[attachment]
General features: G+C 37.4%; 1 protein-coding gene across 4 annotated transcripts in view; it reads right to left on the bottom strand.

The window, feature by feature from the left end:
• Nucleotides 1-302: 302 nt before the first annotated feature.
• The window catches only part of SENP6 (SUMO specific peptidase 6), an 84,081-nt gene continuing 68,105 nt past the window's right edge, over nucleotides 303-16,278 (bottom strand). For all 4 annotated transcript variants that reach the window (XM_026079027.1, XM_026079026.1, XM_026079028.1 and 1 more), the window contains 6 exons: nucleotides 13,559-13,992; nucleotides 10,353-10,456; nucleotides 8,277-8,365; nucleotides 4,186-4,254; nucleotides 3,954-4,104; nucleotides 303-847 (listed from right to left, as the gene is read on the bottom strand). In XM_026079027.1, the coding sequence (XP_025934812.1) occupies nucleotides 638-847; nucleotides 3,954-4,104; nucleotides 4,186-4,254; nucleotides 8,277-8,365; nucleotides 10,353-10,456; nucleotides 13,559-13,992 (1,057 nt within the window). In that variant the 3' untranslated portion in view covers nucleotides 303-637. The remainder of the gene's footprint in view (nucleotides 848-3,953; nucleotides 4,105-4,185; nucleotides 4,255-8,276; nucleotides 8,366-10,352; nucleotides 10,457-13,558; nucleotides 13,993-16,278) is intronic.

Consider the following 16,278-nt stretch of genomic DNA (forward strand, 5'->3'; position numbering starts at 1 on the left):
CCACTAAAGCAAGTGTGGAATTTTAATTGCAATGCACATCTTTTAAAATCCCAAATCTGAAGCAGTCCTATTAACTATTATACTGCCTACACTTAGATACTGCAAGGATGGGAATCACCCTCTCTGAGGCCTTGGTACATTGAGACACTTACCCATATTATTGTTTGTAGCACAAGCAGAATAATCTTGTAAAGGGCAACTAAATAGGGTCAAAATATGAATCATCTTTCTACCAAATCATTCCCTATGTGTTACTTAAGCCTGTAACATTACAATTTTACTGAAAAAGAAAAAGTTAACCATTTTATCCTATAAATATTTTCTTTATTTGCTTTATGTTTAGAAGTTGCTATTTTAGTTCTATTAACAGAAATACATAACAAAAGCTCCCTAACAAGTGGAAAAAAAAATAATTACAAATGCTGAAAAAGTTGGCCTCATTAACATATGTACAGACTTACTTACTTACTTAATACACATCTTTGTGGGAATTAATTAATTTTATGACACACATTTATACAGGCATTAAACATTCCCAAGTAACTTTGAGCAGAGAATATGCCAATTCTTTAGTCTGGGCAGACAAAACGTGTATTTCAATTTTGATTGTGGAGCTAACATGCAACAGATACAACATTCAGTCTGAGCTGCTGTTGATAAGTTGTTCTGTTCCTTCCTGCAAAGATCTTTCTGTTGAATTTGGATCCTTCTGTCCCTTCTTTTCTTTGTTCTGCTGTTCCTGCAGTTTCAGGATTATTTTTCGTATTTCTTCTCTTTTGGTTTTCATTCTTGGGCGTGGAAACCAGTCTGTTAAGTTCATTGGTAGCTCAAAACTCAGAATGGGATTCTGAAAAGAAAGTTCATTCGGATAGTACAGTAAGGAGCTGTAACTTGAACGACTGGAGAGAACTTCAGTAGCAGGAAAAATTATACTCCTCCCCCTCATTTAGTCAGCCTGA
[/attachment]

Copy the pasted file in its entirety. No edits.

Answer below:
General features: G+C 37.4%; 1 protein-coding gene across 4 annotated transcripts in view; it reads right to left on the bottom strand.

The window, feature by feature from the left end:
• Nucleotides 1-302: 302 nt before the first annotated feature.
• The window catches only part of SENP6 (SUMO specific peptidase 6), an 84,081-nt gene continuing 68,105 nt past the window's right edge, over nucleotides 303-16,278 (bottom strand). For all 4 annotated transcript variants that reach the window (XM_026079027.1, XM_026079026.1, XM_026079028.1 and 1 more), the window contains 6 exons: nucleotides 13,559-13,992; nucleotides 10,353-10,456; nucleotides 8,277-8,365; nucleotides 4,186-4,254; nucleotides 3,954-4,104; nucleotides 303-847 (listed from right to left, as the gene is read on the bottom strand). In XM_026079027.1, the coding sequence (XP_025934812.1) occupies nucleotides 638-847; nucleotides 3,954-4,104; nucleotides 4,186-4,254; nucleotides 8,277-8,365; nucleotides 10,353-10,456; nucleotides 13,559-13,992 (1,057 nt within the window). In that variant the 3' untranslated portion in view covers nucleotides 303-637. The remainder of the gene's footprint in view (nucleotides 848-3,953; nucleotides 4,105-4,185; nucleotides 4,255-8,276; nucleotides 8,366-10,352; nucleotides 10,457-13,558; nucleotides 13,993-16,278) is intronic.

Consider the following 16,278-nt stretch of genomic DNA (forward strand, 5'->3'; position numbering starts at 1 on the left):
CCACTAAAGCAAGTGTGGAATTTTAATTGCAATGCACATCTTTTAAAATCCCAAATCTGAAGCAGTCCTATTAACTATTATACTGCCTACACTTAGATACTGCAAGGATGGGAATCACCCTCTCTGAGGCCTTGGTACATTGAGACACTTACCCATATTATTGTTTGTAGCACAAGCAGAATAATCTTGTAAAGGGCAACTAAATAGGGTCAAAATATGAATCATCTTTCTACCAAATCATTCCCTATGTGTTACTTAAGCCTGTAACATTACAATTTTACTGAAAAAGAAAAAGTTAACCATTTTATCCTATAAATATTTTCTTTATTTGCTTTATGTTTAGAAGTTGCTATTTTAGTTCTATTAACAGAAATACATAACAAAAGCTCCCTAACAAGTGGAAAAAAAAATAATTACAAATGCTGAAAAAGTTGGCCTCATTAACATATGTACAGACTTACTTACTTACTTAATACACATCTTTGTGGGAATTAATTAATTTTATGACACACATTTATACAGGCATTAAACATTCCCAAGTAACTTTGAGCAGAGAATATGCCAATTCTTTAGTCTGGGCAGACAAAACGTGTATTTCAATTTTGATTGTGGAGCTAACATGCAACAGATACAACATTCAGTCTGAGCTGCTGTTGATAAGTTGTTCTGTTCCTTCCTGCAAAGATCTTTCTGTTGAATTTGGATCCTTCTGTCCCTTCTTTTCTTTGTTCTGCTGTTCCTGCAGTTTCAGGATTATTTTTCGTATTTCTTCTCTTTTGGTTTTCATTCTTGGGCGTGGAAACCAGTCTGTTAAGTTCATTGGTAGCTCAAAACTCAGAATGGGATTCTGAAAAGAAAGTTCATTCGGATAGTACAGTAAGGAGCTGTAACTTGAACGACTGGAGAGAACTTCAGTAGCAGGAAAAATTATACTCCTCCCCCTCATTTAGTCAGCCTGA